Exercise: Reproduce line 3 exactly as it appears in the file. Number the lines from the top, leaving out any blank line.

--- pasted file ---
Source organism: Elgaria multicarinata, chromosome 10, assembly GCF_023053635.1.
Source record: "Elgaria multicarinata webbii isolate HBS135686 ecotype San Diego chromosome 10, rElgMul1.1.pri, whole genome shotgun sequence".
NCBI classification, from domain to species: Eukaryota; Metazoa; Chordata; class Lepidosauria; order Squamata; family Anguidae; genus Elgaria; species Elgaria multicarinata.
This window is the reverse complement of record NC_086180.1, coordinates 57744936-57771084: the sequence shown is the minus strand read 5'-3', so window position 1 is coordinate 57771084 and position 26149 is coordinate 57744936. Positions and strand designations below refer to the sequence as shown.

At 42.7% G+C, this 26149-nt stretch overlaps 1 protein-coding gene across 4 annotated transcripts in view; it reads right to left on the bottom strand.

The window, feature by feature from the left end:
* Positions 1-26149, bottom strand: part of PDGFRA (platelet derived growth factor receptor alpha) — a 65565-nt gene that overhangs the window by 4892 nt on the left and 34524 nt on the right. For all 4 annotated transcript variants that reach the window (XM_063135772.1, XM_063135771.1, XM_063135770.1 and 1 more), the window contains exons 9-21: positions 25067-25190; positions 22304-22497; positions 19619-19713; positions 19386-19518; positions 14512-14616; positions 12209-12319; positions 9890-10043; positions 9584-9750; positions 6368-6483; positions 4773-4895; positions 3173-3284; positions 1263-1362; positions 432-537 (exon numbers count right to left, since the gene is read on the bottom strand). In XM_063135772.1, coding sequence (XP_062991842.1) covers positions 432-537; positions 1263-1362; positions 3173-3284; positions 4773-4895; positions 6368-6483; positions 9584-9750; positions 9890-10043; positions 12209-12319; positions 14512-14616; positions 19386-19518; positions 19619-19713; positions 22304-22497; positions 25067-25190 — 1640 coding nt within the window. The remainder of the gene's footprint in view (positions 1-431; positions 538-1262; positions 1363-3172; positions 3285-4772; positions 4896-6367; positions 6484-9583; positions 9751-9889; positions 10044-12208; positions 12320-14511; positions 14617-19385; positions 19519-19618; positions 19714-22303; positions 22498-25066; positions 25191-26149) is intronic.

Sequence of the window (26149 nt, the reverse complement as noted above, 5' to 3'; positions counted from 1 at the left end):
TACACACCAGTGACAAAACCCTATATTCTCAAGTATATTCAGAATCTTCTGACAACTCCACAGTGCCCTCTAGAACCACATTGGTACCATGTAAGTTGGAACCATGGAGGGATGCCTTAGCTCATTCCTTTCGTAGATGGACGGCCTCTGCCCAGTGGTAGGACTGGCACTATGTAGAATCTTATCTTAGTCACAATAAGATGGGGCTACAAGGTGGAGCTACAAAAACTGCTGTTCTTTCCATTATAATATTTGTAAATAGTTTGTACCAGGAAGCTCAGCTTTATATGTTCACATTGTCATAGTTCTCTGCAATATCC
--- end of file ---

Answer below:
NCBI classification, from domain to species: Eukaryota; Metazoa; Chordata; class Lepidosauria; order Squamata; family Anguidae; genus Elgaria; species Elgaria multicarinata.